On Tuesday, authorities quickly confirmed that the YouTube shooting suspect was a female who died on the scene from a self-inflicted gunshot wound. Further reports suggested that she may have targeted her boyfriend (this led CNN anchors to wildly speculate on air) in a domestic dispute, according to anonymous law enforcement sources, but San Bruno police did not officially confirm that detail. However, they’ve now revealed the suspect’s name, Nasim Najafi Aghdam, while other reports dig into who she was and what her motivations may have been.
According to a late-night San Bruno Police Department release, Aghdam was a 39-year-old resident of San Diego. She shot three people (two women and one man), who were hospitalized along with an unidentified fourth person. Police stress that investigators haven’t determined the suspect’s motive, and they try to dampen speculation that the suspect knew anyone at YouTube HQ:
The San Bruno Police Department is investigating a motive for this shooting. At this time there is no evidence that the shooter knew the victims of this shooting or that individuals were specifically targeted.
Regardless, media outlets are digging for answers on Aghdam. The local ABC affiliate reports that Aghdam was reported missing by her family, and Mountain View police discovered her sleeping in a vehicle on Tuesday morning, and ABC News further reports that her family warned police that “she might do something” against YouTube. Some neighbors revealed how she didn’t leave her home often, and the outlet mentions Aghdam’s apparent website, which reportedly contained a manifesto full of grievances against YouTube regarding censorship and demonetization of her content.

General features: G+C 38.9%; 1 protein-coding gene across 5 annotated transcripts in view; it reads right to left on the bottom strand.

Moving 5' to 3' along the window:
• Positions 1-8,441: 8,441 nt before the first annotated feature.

Meanwhile, the suspect’s father, Ismail Aghdam, spilled a lot of information about his daughter to the Mercury News. He relayed how Aghdam “hated” YouTube and was “angry” that they had put age limits on some of her videos and removed ads from her channels. Her brother, Shahran Aghdam, chimed in: “She was always complaining that YouTube ruined her life.”
Aghdam was incredibly active on social media, but her Instagram, Facebook, and YouTube were all pulled on Tuesday evening. Before that happened, the Mercury News compiled a clip that pulls moments from several different YouTube videos — showing her animal rights activism, cooking tutorials, and exercise tips. The outlet also relays an alleged Instagram rant about YouTube:
On a March 18 Instagram post, she railed at YouTube: “All my youtube channels got filtered by youtube so my videos hardly get views and it is called “merely relegation.” This is also happening to many other channels on youtube. This is the peaceful tactic used on the internet to censor and suppress people who speak the truth and are not good for the financial, political … gains of the system and big businesses. I recently got filtered on instagram too and maybe its related to youtube and youtube staff asked instagram to filter me here too!!?”
She also reportedly recorded a video of herself complaining about YouTube “discrimination.” Aghdam’s father told the Mercury News that the family wasn’t aware that she owned a gun, but “maybe she bought one.” The answer to that question, and many others, is undoubtedly on authorities’ radar right now.